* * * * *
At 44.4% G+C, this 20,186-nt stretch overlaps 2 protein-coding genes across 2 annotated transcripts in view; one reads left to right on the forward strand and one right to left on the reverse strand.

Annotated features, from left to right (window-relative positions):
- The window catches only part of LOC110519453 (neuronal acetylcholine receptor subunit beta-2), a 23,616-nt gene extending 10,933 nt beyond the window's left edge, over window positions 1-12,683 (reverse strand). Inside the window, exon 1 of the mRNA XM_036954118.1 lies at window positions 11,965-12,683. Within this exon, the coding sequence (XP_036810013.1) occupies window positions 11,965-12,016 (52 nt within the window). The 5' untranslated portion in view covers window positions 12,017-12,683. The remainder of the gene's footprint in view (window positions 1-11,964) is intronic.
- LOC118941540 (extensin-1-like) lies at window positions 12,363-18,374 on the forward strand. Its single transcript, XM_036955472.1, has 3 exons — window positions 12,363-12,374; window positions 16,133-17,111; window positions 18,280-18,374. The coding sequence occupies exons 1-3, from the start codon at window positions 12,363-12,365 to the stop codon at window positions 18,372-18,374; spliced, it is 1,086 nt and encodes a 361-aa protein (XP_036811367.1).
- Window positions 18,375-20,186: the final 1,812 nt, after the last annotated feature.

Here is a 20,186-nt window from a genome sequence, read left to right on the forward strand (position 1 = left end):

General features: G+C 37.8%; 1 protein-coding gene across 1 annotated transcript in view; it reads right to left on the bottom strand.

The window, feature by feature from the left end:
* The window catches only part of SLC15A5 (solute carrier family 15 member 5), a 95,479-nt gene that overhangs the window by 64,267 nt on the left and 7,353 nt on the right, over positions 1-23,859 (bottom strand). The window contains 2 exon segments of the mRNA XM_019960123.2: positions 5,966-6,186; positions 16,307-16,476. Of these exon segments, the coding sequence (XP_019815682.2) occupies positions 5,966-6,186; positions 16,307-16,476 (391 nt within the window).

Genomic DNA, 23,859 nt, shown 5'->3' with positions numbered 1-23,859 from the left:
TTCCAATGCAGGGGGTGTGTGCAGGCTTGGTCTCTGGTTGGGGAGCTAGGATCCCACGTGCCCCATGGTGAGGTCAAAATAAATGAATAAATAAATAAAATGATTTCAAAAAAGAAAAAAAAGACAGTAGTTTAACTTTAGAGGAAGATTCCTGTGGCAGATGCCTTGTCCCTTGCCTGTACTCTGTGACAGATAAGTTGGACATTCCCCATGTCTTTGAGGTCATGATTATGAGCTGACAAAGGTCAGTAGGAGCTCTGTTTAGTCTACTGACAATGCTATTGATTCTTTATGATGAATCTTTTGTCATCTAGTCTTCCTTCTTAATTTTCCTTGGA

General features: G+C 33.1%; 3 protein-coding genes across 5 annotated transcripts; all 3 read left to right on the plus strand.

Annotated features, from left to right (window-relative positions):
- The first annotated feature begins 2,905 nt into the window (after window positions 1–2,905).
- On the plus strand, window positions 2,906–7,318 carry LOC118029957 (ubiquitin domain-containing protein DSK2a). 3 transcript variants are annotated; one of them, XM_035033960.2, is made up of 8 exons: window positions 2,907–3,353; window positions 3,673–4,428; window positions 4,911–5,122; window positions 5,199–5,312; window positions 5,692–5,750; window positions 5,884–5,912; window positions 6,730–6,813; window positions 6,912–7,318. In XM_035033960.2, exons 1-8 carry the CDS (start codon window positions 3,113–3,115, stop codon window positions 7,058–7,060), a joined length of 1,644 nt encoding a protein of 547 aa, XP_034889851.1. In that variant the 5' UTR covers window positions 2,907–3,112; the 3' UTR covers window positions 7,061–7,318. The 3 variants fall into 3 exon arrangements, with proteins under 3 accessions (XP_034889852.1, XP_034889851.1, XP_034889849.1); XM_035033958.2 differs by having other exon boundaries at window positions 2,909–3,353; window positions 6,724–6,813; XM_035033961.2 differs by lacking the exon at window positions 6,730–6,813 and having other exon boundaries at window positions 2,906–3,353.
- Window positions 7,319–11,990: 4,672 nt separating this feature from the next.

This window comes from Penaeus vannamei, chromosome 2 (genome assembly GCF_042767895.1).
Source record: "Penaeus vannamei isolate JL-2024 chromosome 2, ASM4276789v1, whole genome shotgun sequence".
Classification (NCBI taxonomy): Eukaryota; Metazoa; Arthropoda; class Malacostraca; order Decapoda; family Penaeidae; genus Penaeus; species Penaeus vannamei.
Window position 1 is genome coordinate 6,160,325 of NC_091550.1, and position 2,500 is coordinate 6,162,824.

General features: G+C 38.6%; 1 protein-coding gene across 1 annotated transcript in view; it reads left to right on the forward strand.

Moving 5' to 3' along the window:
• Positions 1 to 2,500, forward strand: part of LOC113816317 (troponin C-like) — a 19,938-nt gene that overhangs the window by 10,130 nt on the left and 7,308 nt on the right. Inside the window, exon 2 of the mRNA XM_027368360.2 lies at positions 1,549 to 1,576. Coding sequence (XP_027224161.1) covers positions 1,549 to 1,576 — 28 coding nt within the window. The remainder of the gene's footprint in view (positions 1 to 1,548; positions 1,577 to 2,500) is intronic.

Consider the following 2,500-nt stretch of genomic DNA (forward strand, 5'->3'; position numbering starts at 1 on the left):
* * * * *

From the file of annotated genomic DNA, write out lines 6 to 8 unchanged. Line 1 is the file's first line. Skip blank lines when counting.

Here is a 20,186-nt window from a genome sequence, read left to right on the forward strand (position 1 = left end):

General features: G+C 37.8%; 1 protein-coding gene across 1 annotated transcript in view; it reads right to left on the bottom strand.

The window, feature by feature from the left end: